From the wide range of dog, cat and rabbits we insure, we pick a Petplan ‘Breed of the Week’ to star on our Facebook page. This week, it's the turn of the Irish Wolfhound. Here's all you need to know about this giant of the dog world...
Standing at around a yard (about 91cm), the Irish Wolfhound is the tallest of all dog breeds and roughly the height of a small pony. A member of the hound group of dogs, it was originally bred – as its name suggests – to hunt wolves (as well as Irish elk and boar).
With written records of the Wolfhound dating back to 391AD, this is a very old breed. In Irish mythology, Wolfhounds were famed for their valour and ferocity. They were used as war dogs to attack the enemy by dragging men out of chariots or off their horses.
The Wolfhound also gained kudos as a nobleman's dog with stories of hounds being gifted to princes and kings such as Llewelyn, the last King of Wales, the Great Mogul of India and the Shah of Persia. But in the mid-1600s, annoyed that so many of the breed were being sent abroad (and because wolves were still a problem in Britain), Oliver Cromwell banned its export.
In the late 1800s, after its popularity had waned, a British Army Officer called Captain George Graham revived the Wolfhound by breeding the last remaining dogs of the breed with others such as the Deerhound and the Great Dane. Following this, the breed enjoyed a renaissance and began to be shown in the late 1870s.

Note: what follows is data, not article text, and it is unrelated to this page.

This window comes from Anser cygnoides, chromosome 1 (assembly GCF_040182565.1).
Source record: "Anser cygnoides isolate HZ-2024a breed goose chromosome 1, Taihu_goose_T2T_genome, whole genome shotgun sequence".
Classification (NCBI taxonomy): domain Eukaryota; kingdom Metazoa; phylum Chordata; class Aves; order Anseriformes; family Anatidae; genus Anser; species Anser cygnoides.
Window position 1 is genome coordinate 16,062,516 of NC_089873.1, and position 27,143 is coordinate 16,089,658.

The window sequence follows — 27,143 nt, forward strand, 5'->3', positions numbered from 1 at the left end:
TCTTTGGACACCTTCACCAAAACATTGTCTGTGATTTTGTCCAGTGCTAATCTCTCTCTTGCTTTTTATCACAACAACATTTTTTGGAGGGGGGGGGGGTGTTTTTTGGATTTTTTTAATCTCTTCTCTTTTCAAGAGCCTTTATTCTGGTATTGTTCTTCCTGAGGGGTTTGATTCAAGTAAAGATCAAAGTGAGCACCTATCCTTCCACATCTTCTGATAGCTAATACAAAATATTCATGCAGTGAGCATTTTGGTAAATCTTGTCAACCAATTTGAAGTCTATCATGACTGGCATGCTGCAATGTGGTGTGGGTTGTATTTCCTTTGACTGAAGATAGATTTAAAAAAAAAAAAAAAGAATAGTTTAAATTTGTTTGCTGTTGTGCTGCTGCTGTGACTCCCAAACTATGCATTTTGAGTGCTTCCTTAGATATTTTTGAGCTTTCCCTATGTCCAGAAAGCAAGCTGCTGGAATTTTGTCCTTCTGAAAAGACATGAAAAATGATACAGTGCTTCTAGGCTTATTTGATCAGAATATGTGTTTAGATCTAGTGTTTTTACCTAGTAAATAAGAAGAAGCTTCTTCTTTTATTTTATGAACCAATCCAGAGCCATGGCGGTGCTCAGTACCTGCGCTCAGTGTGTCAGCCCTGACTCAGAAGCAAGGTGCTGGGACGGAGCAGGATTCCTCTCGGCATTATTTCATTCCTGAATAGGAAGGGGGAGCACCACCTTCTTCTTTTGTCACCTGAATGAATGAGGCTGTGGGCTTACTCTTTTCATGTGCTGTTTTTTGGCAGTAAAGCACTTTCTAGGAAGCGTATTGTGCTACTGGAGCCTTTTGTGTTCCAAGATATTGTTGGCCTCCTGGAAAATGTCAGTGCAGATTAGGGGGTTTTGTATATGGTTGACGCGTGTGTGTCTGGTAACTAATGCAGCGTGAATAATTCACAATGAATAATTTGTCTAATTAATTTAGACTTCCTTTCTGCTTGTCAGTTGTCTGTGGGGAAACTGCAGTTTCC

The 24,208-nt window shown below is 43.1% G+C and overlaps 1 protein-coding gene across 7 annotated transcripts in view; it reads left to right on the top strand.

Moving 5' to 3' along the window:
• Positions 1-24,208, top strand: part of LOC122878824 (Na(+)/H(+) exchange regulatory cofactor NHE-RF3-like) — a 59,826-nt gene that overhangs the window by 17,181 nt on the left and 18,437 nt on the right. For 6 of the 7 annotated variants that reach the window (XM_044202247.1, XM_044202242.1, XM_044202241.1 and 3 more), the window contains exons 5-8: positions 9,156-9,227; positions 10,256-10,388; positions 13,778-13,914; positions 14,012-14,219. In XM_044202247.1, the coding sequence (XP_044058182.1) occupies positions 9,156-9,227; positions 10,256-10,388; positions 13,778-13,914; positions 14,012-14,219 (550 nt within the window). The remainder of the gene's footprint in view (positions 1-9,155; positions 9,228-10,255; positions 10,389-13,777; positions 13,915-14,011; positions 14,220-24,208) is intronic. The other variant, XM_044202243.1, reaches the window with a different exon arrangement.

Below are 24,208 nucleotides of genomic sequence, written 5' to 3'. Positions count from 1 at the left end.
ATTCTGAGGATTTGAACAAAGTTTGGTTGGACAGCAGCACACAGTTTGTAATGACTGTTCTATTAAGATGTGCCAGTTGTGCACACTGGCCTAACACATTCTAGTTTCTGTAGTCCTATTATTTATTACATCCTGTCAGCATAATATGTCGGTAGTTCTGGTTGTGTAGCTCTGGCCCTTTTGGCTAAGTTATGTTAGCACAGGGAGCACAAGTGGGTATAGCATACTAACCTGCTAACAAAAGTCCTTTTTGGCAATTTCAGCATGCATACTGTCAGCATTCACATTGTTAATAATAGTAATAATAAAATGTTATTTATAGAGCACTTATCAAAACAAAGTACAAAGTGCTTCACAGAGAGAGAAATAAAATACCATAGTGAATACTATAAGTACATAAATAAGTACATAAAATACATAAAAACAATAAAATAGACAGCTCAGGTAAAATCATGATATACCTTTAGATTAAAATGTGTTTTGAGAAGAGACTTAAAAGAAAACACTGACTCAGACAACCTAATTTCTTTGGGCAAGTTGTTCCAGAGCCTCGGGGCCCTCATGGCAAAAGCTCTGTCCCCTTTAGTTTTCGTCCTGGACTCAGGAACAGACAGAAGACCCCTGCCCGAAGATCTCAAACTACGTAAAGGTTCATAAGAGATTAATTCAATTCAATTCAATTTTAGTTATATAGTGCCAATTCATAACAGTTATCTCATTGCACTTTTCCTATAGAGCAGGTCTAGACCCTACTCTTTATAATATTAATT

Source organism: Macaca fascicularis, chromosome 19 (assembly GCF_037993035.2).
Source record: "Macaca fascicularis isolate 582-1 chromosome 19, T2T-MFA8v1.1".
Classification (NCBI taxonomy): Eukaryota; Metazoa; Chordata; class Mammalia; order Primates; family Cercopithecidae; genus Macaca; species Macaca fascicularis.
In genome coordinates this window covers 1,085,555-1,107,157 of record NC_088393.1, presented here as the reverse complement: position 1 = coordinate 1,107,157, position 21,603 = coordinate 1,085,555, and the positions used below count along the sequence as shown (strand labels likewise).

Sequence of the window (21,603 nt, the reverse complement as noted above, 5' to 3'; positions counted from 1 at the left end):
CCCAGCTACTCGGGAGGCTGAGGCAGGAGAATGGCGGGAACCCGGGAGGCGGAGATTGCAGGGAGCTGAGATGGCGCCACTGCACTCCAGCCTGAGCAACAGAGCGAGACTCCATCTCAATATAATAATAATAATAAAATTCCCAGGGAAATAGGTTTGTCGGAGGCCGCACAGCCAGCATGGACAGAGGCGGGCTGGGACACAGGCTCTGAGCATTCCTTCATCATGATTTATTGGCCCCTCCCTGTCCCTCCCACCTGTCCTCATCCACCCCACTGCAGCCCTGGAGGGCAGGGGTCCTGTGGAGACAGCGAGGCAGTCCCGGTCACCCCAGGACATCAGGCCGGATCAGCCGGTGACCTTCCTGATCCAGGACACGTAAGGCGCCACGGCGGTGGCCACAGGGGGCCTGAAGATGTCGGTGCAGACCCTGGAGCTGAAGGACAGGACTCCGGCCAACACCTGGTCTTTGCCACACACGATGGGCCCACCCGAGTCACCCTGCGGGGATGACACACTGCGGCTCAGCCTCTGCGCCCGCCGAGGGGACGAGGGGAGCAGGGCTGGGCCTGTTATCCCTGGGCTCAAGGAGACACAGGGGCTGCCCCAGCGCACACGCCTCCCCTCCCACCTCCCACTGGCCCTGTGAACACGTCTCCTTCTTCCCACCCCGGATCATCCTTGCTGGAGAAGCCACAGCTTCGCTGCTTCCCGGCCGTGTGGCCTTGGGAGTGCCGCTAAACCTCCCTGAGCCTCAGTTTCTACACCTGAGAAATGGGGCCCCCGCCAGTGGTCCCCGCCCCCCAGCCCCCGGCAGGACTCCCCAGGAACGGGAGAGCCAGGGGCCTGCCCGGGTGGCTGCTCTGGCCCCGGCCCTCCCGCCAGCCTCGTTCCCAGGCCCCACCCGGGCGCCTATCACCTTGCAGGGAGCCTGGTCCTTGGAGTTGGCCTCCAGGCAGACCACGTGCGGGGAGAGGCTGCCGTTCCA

Wolfhounds have athletic, muscular bodies and are very powerful. Their legs are long and strong – but the breed combines strength with grace and elegance. With rough coats on the body, legs and head, the Wolfhound's hair is medium-length. The breed comes in a range of colours, and purebred recognised colours are grey, brindle, red, black, pure white, fawn, wheaten and steel grey.
The Wolfhound has a large, long head; its muzzle is long and pointed and the jaw is strong with a scissor bite. Its nose and lips are black; Wolfhounds also have dark eyes and black eyelids.
The Irish Wolfhound is a calm, friendly and very loyal dog that is eager to please. Though a great family pet, its size can make it tricky to play with and Wolfhounds are prone to clumsiness. A small living space isn't advisable and Wolfhounds like company rather than being left alone. Two hours of daily exercise are needed for adult hounds. These are not dogs to be taken on lightly, but the rewards of thoughtful ownership are great.
Visit our Facebook page to see our 'Breed of the Week' and click here to see our TV advert, which stars a host of wonderful dogs, cats and rabbit breeds.